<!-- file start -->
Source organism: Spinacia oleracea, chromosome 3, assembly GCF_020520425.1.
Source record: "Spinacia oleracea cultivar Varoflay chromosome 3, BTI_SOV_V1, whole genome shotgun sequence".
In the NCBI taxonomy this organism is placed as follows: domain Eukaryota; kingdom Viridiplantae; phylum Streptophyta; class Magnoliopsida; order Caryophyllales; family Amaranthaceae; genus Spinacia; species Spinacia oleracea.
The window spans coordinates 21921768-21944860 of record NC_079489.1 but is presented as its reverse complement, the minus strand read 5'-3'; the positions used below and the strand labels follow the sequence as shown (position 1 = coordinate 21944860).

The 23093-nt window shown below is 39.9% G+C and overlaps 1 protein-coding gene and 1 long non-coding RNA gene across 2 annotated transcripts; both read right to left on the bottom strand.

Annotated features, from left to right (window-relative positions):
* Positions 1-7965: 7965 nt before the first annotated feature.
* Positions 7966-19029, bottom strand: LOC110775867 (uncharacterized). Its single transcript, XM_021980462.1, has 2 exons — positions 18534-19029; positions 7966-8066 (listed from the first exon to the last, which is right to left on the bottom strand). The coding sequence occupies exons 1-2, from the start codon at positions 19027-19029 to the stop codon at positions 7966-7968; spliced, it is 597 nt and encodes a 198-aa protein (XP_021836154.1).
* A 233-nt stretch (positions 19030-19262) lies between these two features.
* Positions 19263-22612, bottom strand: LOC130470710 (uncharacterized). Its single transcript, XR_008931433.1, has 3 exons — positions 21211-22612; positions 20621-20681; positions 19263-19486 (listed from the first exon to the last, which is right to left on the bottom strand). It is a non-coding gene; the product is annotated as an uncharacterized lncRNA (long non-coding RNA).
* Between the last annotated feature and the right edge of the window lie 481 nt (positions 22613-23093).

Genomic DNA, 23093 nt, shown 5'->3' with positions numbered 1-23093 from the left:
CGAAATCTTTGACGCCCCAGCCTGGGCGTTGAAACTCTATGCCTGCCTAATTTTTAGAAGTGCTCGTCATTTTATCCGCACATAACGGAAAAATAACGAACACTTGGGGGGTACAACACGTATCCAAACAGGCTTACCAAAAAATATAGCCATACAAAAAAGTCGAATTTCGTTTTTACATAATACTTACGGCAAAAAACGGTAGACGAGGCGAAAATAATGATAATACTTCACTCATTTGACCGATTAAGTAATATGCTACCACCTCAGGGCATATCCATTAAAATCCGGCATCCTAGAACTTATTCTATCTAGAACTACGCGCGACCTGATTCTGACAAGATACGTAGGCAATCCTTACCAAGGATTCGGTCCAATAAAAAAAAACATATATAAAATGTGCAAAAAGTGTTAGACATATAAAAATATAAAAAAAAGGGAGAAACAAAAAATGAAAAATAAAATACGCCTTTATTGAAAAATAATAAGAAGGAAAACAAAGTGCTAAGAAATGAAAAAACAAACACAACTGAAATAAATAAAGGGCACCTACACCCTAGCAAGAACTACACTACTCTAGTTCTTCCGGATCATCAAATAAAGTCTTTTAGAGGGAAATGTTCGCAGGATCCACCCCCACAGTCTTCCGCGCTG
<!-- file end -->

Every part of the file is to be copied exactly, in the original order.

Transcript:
Source organism: Spinacia oleracea, chromosome 3, assembly GCF_020520425.1.
Source record: "Spinacia oleracea cultivar Varoflay chromosome 3, BTI_SOV_V1, whole genome shotgun sequence".
In the NCBI taxonomy this organism is placed as follows: domain Eukaryota; kingdom Viridiplantae; phylum Streptophyta; class Magnoliopsida; order Caryophyllales; family Amaranthaceae; genus Spinacia; species Spinacia oleracea.
The window spans coordinates 21921768-21944860 of record NC_079489.1 but is presented as its reverse complement, the minus strand read 5'-3'; the positions used below and the strand labels follow the sequence as shown (position 1 = coordinate 21944860).

The 23093-nt window shown below is 39.9% G+C and overlaps 1 protein-coding gene and 1 long non-coding RNA gene across 2 annotated transcripts; both read right to left on the bottom strand.

Annotated features, from left to right (window-relative positions):
* Positions 1-7965: 7965 nt before the first annotated feature.
* Positions 7966-19029, bottom strand: LOC110775867 (uncharacterized). Its single transcript, XM_021980462.1, has 2 exons — positions 18534-19029; positions 7966-8066 (listed from the first exon to the last, which is right to left on the bottom strand). The coding sequence occupies exons 1-2, from the start codon at positions 19027-19029 to the stop codon at positions 7966-7968; spliced, it is 597 nt and encodes a 198-aa protein (XP_021836154.1).
* A 233-nt stretch (positions 19030-19262) lies between these two features.
* Positions 19263-22612, bottom strand: LOC130470710 (uncharacterized). Its single transcript, XR_008931433.1, has 3 exons — positions 21211-22612; positions 20621-20681; positions 19263-19486 (listed from the first exon to the last, which is right to left on the bottom strand). It is a non-coding gene; the product is annotated as an uncharacterized lncRNA (long non-coding RNA).
* Between the last annotated feature and the right edge of the window lie 481 nt (positions 22613-23093).

Genomic DNA, 23093 nt, shown 5'->3' with positions numbered 1-23093 from the left:
CGAAATCTTTGACGCCCCAGCCTGGGCGTTGAAACTCTATGCCTGCCTAATTTTTAGAAGTGCTCGTCATTTTATCCGCACATAACGGAAAAATAACGAACACTTGGGGGGTACAACACGTATCCAAACAGGCTTACCAAAAAATATAGCCATACAAAAAAGTCGAATTTCGTTTTTACATAATACTTACGGCAAAAAACGGTAGACGAGGCGAAAATAATGATAATACTTCACTCATTTGACCGATTAAGTAATATGCTACCACCTCAGGGCATATCCATTAAAATCCGGCATCCTAGAACTTATTCTATCTAGAACTACGCGCGACCTGATTCTGACAAGATACGTAGGCAATCCTTACCAAGGATTCGGTCCAATAAAAAAAAACATATATAAAATGTGCAAAAAGTGTTAGACATATAAAAATATAAAAAAAAGGGAGAAACAAAAAATGAAAAATAAAATACGCCTTTATTGAAAAATAATAAGAAGGAAAACAAAGTGCTAAGAAATGAAAAAACAAACACAACTGAAATAAATAAAGGGCACCTACACCCTAGCAAGAACTACACTACTCTAGTTCTTCCGGATCATCAAATAAAGTCTTTTAGAGGGAAATGTTCGCAGGATCCACCCCCACAGTCTTCCGCGCTG